New York Gov. Andrew Cuomo promised during his visit to Plattsburgh Friday morning to continue to turn the state around.
“We had a good year last year, but we had a bad 15 years previously,” Cuomo said during his 35-minute talk on the campus of Plattsburgh State.
The governor spoke to an invited crowd of about 500 people as part of his statewide tour to promote his proposed 2012-13 budget package. Much like he did during his budget presentation last month, he touted his fiscal plan using large-screen graphics and photographs.
Highlights of the governor’s proposed budget include:
• No new taxes or fees.
• Elimination of automatic spending inflators.
• Allocation $1.3 billion in investment capital to spur infrastructure projects that will create jobs.
• State takeover of 100 percent of Medicaid growth costs, to be phased in over three years. That will help local governments save about $1.2 billion over the next five years.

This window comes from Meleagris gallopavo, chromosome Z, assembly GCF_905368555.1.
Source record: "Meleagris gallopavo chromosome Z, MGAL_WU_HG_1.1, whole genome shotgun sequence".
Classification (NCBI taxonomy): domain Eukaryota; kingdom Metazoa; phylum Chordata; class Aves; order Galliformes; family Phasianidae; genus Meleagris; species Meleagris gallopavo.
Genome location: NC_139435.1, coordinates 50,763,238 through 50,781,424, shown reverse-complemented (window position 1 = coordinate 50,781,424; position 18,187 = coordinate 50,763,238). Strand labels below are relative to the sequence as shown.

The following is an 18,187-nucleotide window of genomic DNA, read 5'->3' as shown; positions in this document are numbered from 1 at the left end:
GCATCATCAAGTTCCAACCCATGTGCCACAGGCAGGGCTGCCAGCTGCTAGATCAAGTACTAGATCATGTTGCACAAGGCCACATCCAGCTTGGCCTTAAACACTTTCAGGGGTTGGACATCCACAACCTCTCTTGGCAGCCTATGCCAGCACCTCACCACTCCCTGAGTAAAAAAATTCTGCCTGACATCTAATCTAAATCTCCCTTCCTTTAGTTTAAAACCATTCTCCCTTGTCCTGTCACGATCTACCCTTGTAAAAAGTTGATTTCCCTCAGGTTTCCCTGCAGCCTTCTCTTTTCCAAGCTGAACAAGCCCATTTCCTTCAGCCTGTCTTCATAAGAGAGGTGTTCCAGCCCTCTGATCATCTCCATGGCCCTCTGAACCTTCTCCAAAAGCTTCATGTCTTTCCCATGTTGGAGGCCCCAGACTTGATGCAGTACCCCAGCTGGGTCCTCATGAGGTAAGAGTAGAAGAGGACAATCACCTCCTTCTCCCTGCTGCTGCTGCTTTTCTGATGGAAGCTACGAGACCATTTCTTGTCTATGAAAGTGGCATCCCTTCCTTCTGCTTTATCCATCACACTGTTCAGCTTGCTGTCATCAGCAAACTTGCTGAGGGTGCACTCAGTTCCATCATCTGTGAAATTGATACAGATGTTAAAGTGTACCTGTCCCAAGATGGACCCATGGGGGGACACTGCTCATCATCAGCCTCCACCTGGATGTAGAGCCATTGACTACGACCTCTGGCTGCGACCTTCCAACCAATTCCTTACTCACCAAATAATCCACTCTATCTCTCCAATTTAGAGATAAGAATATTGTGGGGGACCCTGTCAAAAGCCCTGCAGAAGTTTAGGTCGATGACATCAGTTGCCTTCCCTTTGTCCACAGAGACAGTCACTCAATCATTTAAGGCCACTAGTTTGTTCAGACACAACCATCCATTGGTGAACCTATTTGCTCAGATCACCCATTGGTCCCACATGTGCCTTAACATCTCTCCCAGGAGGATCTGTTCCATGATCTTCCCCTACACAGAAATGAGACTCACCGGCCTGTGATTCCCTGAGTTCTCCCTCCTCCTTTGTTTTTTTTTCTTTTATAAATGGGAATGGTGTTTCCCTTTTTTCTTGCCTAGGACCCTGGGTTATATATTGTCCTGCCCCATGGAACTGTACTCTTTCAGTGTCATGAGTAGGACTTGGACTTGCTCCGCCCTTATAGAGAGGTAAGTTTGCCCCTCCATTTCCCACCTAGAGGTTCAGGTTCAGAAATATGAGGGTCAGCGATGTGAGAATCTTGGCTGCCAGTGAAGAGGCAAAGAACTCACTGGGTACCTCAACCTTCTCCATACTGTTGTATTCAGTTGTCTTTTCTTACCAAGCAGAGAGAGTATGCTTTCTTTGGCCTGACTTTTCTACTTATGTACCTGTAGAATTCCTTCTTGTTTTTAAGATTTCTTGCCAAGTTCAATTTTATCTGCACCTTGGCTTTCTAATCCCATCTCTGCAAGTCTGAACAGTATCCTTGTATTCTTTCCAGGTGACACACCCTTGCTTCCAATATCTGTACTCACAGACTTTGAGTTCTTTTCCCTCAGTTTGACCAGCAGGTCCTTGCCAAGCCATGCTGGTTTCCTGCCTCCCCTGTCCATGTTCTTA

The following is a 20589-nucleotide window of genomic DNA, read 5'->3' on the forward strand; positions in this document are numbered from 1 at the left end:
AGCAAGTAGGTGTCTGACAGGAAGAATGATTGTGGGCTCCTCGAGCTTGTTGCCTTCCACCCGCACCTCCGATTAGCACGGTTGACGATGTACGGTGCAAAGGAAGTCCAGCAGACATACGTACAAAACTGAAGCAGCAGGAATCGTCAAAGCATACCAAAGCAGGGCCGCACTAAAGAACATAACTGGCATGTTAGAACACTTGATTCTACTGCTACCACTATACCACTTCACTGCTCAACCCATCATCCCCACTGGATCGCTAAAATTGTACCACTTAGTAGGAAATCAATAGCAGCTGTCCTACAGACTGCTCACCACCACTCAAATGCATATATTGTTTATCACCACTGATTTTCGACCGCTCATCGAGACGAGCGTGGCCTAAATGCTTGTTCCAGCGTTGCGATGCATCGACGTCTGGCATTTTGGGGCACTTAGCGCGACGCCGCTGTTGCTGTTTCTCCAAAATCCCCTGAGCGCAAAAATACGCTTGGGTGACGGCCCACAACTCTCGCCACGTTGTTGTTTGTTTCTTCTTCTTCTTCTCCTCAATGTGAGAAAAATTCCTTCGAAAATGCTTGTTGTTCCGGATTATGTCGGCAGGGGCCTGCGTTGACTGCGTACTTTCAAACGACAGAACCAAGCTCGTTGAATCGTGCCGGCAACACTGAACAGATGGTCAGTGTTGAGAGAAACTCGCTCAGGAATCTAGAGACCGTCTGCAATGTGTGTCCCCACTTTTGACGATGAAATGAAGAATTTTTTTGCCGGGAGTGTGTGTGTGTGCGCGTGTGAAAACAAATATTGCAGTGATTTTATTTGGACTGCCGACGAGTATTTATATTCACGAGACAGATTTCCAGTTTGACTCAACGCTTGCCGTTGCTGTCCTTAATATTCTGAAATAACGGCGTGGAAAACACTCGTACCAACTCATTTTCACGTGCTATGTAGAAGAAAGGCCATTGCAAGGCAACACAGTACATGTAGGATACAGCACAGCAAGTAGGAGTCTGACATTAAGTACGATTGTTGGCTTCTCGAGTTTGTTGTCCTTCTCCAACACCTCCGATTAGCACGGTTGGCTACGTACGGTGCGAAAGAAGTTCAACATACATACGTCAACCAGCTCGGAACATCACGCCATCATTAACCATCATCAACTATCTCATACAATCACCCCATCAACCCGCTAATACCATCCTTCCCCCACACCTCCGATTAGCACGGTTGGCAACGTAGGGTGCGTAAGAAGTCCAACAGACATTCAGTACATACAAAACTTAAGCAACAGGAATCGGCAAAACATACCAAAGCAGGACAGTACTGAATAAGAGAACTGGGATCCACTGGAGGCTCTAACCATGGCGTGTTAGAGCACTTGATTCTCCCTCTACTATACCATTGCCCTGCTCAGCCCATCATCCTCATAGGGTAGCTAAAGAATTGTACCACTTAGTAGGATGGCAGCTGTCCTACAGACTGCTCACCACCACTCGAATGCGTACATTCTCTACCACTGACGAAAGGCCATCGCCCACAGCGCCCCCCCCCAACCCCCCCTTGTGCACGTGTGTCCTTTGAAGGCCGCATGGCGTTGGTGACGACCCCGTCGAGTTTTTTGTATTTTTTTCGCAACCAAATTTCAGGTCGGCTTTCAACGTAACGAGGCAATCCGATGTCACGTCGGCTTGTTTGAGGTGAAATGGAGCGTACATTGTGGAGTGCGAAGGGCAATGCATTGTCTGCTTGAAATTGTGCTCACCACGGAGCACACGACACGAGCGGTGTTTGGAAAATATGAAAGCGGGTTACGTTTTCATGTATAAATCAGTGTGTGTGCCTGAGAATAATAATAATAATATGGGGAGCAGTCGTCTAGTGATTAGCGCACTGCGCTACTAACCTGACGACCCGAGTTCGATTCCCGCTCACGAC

• Reformation of the state’s pension plan.
• Increased school aid based on performance, management efficiency and by adding a teacher-evaluation process.
Cuomo’s plan would reduce the state’s $10 billion deficit and provide middle-class taxpayers with the lowest tax rate they have seen in 58 years.
He said the difference has been restoring credibility to state government.
“Last year, we had no trust,” he said.
“We had to come together and change the culture of Albany.”
Cuomo’s budget plan also calls for a $25 billion economic-development agenda, largely utilizing private funds to enhance the economy in different regions of the state.
“New York does not have one economy,” he said. “There are different regions of the state, and we need to come up with a comprehensive vision for each region of the state, and we can help by investing in those regions.”
As an example, Cuomo talked about how the planned Adirondack Club and Resort development in Tupper Lake would benefit that area by creating jobs and yet preserve the precious natural landscape.
“I think it strikes that balance,” Cuomo said.
State Sen. Betty Little (R-Queensbury) said the governor’s support of the Tupper Lake project was vital.
“Businesses there are now saying, ‘Hey, maybe we have a future here, and maybe our kids can stay here,’” she said.